The Composers’ Gala: Part I brought out Kevin A. Memley, Composer and Conductor, with eleven choruses standing rear stage, from Canada, Greece, California, New Jersey, New York, Pennsylvania, South Carolina, and Virginia. Three works by Mr. Memley were sung, “She Walks in Beauty”, “O Vos Omnes”, and “Count On It”. The first was sung in whispering, romantic cadence, from a text by Lord Byron, “She walks in beauty, like the night…Of cloudless climes and starry skies”. “O Vos Omnes” brought out the purity of the choral listening experience, as the orchestra remained backstage during this particular series of compositions. Either male or female vocalists from the eleven choruses were often showcased, making this one of the most interesting performances tonight. The text was taken from the book of “Lamentations”, describing a historical event, the siege of Jerusalem. The fascinating harmonies were also exquisite. “Count On It” is sung as a children’s counting rhyme, with rounds, overlapping harmonies, and a sense of wit, most unusual in the choral reverence of the evening.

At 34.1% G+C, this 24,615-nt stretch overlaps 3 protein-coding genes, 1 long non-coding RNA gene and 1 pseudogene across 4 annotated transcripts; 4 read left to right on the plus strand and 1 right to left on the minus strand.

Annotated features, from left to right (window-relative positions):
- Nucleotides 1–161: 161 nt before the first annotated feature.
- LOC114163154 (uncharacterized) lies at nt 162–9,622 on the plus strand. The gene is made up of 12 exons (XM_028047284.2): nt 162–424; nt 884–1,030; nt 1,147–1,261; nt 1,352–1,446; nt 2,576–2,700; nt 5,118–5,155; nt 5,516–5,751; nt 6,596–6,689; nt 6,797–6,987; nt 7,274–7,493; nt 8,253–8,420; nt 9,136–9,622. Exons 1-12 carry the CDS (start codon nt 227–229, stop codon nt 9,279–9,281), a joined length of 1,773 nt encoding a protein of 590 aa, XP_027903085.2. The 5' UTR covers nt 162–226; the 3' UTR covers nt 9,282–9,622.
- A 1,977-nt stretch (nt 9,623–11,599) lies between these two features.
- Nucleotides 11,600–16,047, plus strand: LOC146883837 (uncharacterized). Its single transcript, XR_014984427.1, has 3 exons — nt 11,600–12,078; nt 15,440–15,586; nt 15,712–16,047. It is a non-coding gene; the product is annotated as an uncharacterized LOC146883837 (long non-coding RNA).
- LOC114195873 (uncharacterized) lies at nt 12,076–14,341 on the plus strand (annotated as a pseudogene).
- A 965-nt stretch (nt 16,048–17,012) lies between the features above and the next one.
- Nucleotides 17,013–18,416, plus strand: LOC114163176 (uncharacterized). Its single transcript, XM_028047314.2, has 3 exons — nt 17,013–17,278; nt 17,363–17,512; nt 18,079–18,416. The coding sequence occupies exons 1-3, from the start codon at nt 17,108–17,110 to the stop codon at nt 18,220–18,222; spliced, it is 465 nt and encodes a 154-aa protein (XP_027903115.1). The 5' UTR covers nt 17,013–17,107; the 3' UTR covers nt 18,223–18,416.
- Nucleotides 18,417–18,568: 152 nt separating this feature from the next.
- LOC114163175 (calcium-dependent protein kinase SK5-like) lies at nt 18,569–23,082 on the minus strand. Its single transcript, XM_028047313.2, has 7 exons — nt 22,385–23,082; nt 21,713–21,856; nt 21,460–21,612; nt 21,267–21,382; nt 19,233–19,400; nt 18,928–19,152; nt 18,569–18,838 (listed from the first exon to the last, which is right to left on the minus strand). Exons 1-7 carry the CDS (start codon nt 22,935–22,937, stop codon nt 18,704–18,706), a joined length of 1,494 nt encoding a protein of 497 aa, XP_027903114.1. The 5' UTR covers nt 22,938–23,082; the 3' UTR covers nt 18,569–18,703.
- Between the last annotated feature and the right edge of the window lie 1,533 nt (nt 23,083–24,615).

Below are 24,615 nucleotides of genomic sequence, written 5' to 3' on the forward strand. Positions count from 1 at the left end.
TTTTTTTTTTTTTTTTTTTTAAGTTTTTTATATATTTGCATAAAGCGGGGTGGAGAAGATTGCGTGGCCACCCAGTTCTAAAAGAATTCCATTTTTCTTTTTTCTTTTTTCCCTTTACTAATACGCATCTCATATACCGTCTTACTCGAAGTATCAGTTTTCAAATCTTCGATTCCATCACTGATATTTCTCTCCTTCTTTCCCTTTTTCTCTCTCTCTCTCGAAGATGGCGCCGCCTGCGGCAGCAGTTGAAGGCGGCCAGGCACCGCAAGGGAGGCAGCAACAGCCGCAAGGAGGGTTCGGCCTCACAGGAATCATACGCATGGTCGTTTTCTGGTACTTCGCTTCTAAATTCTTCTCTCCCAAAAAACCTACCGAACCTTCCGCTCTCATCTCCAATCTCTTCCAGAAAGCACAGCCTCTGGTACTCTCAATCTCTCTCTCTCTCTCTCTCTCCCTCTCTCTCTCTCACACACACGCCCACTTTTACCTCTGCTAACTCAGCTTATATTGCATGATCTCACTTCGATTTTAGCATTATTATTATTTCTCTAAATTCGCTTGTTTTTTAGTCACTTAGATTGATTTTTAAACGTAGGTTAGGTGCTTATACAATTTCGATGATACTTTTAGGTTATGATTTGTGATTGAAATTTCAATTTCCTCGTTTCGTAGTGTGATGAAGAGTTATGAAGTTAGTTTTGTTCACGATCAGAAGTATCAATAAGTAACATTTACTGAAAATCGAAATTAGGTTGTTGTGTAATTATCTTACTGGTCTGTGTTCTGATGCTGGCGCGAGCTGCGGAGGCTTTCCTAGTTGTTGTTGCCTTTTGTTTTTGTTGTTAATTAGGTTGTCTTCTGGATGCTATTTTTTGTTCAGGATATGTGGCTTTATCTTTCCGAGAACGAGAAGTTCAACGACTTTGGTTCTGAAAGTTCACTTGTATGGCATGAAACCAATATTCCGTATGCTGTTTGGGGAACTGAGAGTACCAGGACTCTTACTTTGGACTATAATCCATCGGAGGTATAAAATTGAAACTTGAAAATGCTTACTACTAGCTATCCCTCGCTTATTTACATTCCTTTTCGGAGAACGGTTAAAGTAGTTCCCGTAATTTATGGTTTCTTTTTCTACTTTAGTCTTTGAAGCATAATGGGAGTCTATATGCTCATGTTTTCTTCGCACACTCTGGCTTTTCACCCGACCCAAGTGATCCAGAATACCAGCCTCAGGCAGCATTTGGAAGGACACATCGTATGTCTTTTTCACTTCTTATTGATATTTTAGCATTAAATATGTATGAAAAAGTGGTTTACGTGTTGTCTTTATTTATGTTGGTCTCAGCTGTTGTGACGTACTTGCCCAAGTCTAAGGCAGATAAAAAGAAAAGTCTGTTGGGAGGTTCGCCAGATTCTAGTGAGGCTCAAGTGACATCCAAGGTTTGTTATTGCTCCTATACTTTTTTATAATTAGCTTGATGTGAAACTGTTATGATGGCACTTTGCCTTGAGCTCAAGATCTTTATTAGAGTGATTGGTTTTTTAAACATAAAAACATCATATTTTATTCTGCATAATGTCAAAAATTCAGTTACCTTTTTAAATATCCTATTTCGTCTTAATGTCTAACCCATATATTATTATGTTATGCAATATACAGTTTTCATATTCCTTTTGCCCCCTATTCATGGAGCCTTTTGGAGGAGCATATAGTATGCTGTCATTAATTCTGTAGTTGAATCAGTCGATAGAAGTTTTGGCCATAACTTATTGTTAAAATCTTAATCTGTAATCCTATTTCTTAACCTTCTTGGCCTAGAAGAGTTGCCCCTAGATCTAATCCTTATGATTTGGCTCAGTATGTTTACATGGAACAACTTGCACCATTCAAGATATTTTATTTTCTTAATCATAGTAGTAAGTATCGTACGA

The Composers’ Gala: Part II brought out Larry Nickel, Composer and Conductor, as well as a return to the stage of the New England Symphonic Ensemble, in full regalia, to accompany the eleven choruses. Four excerpts from M. Nickel’s Requiem for Peace included “Fratres in Unum”, “Long Black Arm”, “Bugles Sang”, and “Dulce et Decorum”. The excerpts were performed sequentially, with lyricism, vibrancy, and hints of Bernstein motifs. When the bugles opened with “taps”, there were ensuing hints of Copland, ending in choral and instrumental fusion. A drum roll was followed by imploding voices, with brassy, atonal flourishes from the orchestra. The finale included marching military rhythms and the drum sticks clicked together before they produced percussive flashes. An a cappella phrase ended off-key. The text included Psalm 133 in Latin and three poems of war by Wilfred Owen.